2. Case Presentation

A 77-year-old female with a history of hypertension and hypothyroidism, status-post radiation failure, underwent radical excision of a buccal squamous cell carcinoma and received a latissimus dorsi-serratus anterior-rib composite free flap. The free flap had an ischemia time of 2 hours and 43 minutes. The free flap thoracodorsal artery was anastomosed to the right internal maxillary artery, and the accompanying vein was anastomosed to a branch of the right internal jugular vein. Recordings were taken of the free flap before inset, with the artery clamped, the vein clamped, or neither vessel clamped. The patient’s blood pressure was 90/55 during filming.

Filming was performed using a Sony α55 DSLR camera with an 18–55 mm zoom lens at 1440 × 1080 pixels’ resolution. Recordings were made at 30 frames per second in MP4 format. A tripod was used, and manual focus was used in lieu of autofocus to prevent image blurriness caused by focus changes with minor movements.

EVM was applied to the videos using the Videoscope application available at https://people.csail.mit.edu/mrub/vidmag/ in order to amplify color changes. In basic terms, what EVM does is that it looks at a fixed position in a video (deconstructs the video into different spatial frequency bands) and tracks the change in color over time. It then creates a new video by amplifying (by a desired factor) the changes in color at this position, thereby creating an overall effect of exaggerated color change or motion in the video. Technical details of the algorithm are outside the scope of this paper but can be found in Wu et al.’s research [9].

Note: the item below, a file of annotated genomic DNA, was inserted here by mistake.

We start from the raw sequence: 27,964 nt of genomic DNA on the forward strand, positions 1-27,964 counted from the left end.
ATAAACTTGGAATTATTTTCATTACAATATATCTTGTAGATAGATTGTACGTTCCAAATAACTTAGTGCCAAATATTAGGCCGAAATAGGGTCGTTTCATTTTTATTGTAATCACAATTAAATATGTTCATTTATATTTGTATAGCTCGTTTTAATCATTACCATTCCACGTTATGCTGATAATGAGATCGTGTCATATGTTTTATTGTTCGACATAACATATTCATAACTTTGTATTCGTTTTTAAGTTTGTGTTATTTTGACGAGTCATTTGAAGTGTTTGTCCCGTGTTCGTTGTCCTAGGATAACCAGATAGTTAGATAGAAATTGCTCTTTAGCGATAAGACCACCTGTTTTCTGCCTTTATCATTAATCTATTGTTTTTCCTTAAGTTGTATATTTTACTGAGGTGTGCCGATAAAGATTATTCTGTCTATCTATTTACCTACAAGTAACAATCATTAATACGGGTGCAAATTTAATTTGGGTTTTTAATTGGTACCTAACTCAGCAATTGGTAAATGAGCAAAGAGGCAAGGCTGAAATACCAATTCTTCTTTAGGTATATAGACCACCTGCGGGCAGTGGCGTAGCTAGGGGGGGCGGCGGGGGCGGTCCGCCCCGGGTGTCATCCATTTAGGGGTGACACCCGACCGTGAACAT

The amplified frequency range was chosen to be the heart rate +/− 0.1 Hz (1.2–1.4 Hz). The filter type was set to “ideal.” The chrominance scale (0-1) was set to 1. The spatial cutoff wavelength was set to 4. The above parameters were chosen based on trial and error to achieve subjective optimal results. Details on the modifiable parameters of the EVM algorithm can also be found in Wu et al.’s study on EVM and the website above [9].